Absalom and Achitophel

by

John Dryden

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The Jebusites Term Analysis

The native inhabitants of Jerusalem in Israel. In Dryden’s poem, the Jebusites begin to lose all their rights; their taxes are raised, their land is seized, and their religion is discredited. The Jebusites are outnumbered by the Jews in Israel 10 to 1, and they are forced to live under David’s rule. There is widespread prejudice against the Jebusites in “Absalom and Achitophel,” and Achitophel manages to turn the people against David’s brother by claiming he is a Jebusite. The Jebusites are a metaphor for Roman Catholics during Dryden’s own time, who were outnumbered by Protestants 10 to 1 and suffered similar discrimination in England.

The Jebusites Quotes in Absalom and Achitophel

The Absalom and Achitophel quotes below are all either spoken by The Jebusites or refer to The Jebusites. For each quote, you can also see the other terms and themes related to it (each theme is indicated by its own dot and icon, like this one:
Politics, Allegory, and Satire Theme Icon
). Note: all page numbers and citation info for the quotes below refer to the Penguin edition of Absalom and Achitophel published in 2001.
Absalom and Achitophel Quotes

Th’ inhabitants of old Jerusalem
Were Jebusites, the town so called from them,
And theirs the native right—
But when the chosen people grew more strong,
The rightful cause at length became the wrong,
And every loss the men of Jebus bore,
They still were thought God’s enemies the more.
Thus, worn and weakened, well or ill content,
Submit they must to David’s government;
Impoverished and deprived of all command,
Their taxes doubled as they lost their land,
And, what was harder yet to flesh and blood,
Their gods disgraced, and burnt like common wood.
This set the heathen priesthood in a flame,
For priests of all religions are the same.

Related Characters: David
Page Number: 116-117
Explanation and Analysis:
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The Jebusites Term Timeline in Absalom and Achitophel

The timeline below shows where the term The Jebusites appears in Absalom and Achitophel. The colored dots and icons indicate which themes are associated with that appearance.
Absalom and Achitophel
Politics, Allegory, and Satire Theme Icon
God, Religion, and the Divine Right of Kings Theme Icon
The Jebusites are native to Israel, but as the “chosen people” grow stronger, they begin to lose... (full context)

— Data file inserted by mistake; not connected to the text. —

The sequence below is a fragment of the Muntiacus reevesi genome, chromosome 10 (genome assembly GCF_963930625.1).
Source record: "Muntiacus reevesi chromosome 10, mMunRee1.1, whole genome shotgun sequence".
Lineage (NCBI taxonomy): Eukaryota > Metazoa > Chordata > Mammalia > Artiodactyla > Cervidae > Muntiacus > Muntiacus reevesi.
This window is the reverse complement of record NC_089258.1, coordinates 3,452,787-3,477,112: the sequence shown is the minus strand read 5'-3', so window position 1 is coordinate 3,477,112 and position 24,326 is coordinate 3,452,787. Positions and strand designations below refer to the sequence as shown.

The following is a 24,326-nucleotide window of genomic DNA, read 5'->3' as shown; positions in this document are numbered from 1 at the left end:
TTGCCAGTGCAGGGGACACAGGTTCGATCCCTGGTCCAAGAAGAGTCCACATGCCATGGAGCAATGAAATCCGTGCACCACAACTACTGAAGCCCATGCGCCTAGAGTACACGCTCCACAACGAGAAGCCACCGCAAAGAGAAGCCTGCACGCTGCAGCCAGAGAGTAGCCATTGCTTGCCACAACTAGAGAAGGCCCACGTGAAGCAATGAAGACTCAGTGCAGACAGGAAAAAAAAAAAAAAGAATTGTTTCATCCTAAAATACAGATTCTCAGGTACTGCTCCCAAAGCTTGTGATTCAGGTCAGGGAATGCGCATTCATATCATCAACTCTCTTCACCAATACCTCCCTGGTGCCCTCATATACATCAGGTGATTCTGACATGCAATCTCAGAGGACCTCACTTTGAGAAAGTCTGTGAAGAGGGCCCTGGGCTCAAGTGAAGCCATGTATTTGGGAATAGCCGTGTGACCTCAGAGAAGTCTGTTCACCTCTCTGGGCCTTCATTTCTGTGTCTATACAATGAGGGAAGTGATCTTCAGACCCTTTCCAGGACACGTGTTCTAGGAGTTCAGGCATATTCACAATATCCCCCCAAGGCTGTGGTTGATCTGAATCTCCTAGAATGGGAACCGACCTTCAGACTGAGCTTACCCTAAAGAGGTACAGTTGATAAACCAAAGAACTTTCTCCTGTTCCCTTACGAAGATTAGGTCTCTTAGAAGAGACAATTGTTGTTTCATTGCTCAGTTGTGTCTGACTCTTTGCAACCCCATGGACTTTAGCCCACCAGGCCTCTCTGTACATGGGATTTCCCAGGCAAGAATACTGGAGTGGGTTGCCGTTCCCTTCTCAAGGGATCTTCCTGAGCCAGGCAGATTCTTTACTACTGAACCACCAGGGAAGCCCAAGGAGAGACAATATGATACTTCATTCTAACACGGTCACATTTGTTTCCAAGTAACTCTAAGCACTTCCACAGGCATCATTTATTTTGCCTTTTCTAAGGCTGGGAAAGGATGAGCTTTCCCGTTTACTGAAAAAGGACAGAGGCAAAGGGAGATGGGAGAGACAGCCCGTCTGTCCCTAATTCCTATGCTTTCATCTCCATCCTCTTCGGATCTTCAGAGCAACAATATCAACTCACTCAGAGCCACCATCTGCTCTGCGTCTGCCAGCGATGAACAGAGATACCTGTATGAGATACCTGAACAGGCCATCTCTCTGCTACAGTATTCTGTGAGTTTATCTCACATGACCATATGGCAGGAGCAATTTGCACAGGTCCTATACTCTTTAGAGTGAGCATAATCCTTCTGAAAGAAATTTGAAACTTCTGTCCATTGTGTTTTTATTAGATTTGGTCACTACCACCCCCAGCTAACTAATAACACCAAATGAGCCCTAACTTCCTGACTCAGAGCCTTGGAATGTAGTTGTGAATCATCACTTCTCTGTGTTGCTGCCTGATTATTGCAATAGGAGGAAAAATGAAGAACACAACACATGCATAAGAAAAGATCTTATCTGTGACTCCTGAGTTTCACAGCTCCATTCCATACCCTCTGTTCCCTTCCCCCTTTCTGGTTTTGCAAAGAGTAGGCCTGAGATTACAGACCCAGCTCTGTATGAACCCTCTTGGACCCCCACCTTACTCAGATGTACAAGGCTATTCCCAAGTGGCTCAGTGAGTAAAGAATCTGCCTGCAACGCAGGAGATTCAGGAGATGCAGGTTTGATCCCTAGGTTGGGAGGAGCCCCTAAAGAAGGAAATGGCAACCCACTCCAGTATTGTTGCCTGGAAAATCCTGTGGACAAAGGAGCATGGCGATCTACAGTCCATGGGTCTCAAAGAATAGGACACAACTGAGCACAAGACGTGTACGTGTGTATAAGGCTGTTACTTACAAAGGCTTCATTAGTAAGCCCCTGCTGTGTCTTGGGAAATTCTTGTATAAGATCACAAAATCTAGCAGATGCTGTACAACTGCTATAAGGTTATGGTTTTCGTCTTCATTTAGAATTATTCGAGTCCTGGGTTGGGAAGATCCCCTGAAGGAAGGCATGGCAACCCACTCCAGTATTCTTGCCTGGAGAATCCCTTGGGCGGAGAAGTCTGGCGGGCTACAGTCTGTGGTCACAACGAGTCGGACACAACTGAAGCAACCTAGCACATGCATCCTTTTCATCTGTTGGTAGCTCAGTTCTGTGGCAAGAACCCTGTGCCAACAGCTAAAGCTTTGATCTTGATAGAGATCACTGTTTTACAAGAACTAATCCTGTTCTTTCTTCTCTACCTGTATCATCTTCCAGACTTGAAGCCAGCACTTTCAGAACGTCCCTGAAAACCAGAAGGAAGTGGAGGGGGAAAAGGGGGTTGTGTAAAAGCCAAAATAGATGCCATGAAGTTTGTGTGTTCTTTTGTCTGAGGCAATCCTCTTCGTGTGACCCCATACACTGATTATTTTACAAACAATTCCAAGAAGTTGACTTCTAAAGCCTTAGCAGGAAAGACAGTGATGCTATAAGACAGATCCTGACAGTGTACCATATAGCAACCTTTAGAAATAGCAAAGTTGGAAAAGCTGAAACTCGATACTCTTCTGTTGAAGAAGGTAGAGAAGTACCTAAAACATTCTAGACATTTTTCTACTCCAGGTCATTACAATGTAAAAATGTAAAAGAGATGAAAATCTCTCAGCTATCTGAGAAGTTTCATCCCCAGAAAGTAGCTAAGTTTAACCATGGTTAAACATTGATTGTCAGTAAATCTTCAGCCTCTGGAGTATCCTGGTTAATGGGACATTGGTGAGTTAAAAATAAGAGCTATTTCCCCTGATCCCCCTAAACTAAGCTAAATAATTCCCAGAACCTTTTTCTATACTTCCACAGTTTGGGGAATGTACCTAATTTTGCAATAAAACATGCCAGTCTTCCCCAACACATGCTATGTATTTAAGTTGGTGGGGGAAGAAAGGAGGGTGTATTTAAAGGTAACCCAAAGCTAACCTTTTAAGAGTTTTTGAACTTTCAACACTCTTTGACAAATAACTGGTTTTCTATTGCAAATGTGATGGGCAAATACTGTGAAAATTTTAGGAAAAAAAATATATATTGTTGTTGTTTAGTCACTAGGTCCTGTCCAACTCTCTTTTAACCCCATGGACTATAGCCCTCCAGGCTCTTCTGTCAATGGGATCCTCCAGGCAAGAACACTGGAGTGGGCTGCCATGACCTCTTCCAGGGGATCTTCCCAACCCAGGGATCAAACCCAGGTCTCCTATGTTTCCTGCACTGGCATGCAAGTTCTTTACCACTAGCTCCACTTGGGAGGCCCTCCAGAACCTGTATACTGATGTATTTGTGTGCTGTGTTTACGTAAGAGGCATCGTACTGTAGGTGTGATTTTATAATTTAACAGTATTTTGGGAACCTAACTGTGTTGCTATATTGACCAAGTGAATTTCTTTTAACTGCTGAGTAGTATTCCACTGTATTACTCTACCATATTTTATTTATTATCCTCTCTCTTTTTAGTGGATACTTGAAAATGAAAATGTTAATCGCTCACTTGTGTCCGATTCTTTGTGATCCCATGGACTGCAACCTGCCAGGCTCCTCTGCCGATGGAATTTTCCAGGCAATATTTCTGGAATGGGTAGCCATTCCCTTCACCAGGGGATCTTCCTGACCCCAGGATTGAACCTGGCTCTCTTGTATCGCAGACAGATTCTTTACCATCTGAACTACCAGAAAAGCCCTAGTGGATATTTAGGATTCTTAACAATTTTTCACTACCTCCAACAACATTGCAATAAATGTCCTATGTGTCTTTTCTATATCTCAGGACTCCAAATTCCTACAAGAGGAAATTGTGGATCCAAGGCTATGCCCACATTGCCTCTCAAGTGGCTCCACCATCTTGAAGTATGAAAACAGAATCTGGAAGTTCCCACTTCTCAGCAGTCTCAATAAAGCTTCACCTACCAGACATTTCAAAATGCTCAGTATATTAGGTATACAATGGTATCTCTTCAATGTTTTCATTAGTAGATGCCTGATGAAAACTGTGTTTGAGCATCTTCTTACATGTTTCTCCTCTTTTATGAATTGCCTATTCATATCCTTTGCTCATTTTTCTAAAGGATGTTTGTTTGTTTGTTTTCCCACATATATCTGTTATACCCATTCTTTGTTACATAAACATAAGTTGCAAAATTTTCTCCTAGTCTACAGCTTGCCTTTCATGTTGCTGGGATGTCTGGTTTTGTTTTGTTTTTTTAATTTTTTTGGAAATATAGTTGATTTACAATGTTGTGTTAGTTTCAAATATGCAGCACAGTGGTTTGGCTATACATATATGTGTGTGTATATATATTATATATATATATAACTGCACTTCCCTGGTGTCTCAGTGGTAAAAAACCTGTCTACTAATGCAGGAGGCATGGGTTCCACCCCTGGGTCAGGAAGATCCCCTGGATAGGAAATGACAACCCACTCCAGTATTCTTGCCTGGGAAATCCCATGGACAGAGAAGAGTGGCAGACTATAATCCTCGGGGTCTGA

Politics, Allegory, and Satire Theme Icon
God, Religion, and the Divine Right of Kings Theme Icon
...but it is also rife with lies to please “fools” and confuse the “wise.” The Jebusites worship the same gods as Egypt, but with odds of “ten to one” in Israel,... (full context)
Politics, Allegory, and Satire Theme Icon
God, Religion, and the Divine Right of Kings Theme Icon
Power and Ambition Theme Icon
So the Jebusites begin to use deception. They mix and socialize with the Jews, looking for converts, in... (full context)
Politics, Allegory, and Satire Theme Icon
God, Religion, and the Divine Right of Kings Theme Icon
Power and Ambition Theme Icon
...quietly stokes “jealousies and fears” and tells anyone who will listen that David is a Jebusite. Achitophel knows that his argument is “weak,” but it is believed by many in the... (full context)
Politics, Allegory, and Satire Theme Icon
God, Religion, and the Divine Right of Kings Theme Icon
...it comes to a war, nor will the Jews support the Pharaoh to help the Jebusites. (full context)
Politics, Allegory, and Satire Theme Icon
God, Religion, and the Divine Right of Kings Theme Icon
Power and Ambition Theme Icon
...them? David is not a tyrant, and he doesn’t abuse the Jews or favor the Jebusites. If he was a tyrant, it would be easier for Absalom to go against him,... (full context)
Politics, Allegory, and Satire Theme Icon
...He will have to turn to his friends for help, and his friends are all Jebusites and “Pharaoh’s pensioners.” (full context)
Politics, Allegory, and Satire Theme Icon
God, Religion, and the Divine Right of Kings Theme Icon
Power and Ambition Theme Icon
...they are not afraid to raise up Absalom as a “lawful prince” and condemn the Jebusites. The most vocal are the “hot Levites,” who want their “belov’d theocracy” back. Others join... (full context)
Politics, Allegory, and Satire Theme Icon
God, Religion, and the Divine Right of Kings Theme Icon
Power and Ambition Theme Icon
...freedom is at stake, he says. Egypt and Tyrus are threatening their trade, and the Jebusites are threatening their religion. Absalom claims to still respect David, but as David befriends his... (full context)